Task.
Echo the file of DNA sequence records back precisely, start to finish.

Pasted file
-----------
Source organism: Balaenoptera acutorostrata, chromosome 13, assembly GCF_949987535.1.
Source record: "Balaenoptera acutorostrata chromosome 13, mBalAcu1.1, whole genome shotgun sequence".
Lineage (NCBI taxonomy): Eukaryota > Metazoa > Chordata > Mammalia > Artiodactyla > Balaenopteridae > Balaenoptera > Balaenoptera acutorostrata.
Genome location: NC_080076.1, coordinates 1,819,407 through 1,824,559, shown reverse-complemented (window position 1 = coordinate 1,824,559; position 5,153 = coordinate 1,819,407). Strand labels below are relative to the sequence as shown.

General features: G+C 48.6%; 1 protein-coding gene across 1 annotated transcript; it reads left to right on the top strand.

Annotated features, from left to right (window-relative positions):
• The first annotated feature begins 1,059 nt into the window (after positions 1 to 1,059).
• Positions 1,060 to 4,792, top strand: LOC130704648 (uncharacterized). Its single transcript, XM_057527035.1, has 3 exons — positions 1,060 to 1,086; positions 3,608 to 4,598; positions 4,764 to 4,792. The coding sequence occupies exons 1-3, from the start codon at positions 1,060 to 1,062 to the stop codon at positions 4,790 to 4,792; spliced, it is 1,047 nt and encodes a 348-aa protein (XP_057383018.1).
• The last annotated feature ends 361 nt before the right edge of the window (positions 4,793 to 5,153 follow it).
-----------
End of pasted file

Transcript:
Source organism: Balaenoptera acutorostrata, chromosome 13, assembly GCF_949987535.1.
Source record: "Balaenoptera acutorostrata chromosome 13, mBalAcu1.1, whole genome shotgun sequence".
Lineage (NCBI taxonomy): Eukaryota > Metazoa > Chordata > Mammalia > Artiodactyla > Balaenopteridae > Balaenoptera > Balaenoptera acutorostrata.
Genome location: NC_080076.1, coordinates 1,819,407 through 1,824,559, shown reverse-complemented (window position 1 = coordinate 1,824,559; position 5,153 = coordinate 1,819,407). Strand labels below are relative to the sequence as shown.

General features: G+C 48.6%; 1 protein-coding gene across 1 annotated transcript; it reads left to right on the top strand.

Annotated features, from left to right (window-relative positions):
• The first annotated feature begins 1,059 nt into the window (after positions 1 to 1,059).
• Positions 1,060 to 4,792, top strand: LOC130704648 (uncharacterized). Its single transcript, XM_057527035.1, has 3 exons — positions 1,060 to 1,086; positions 3,608 to 4,598; positions 4,764 to 4,792. The coding sequence occupies exons 1-3, from the start codon at positions 1,060 to 1,062 to the stop codon at positions 4,790 to 4,792; spliced, it is 1,047 nt and encodes a 348-aa protein (XP_057383018.1).
• The last annotated feature ends 361 nt before the right edge of the window (positions 4,793 to 5,153 follow it).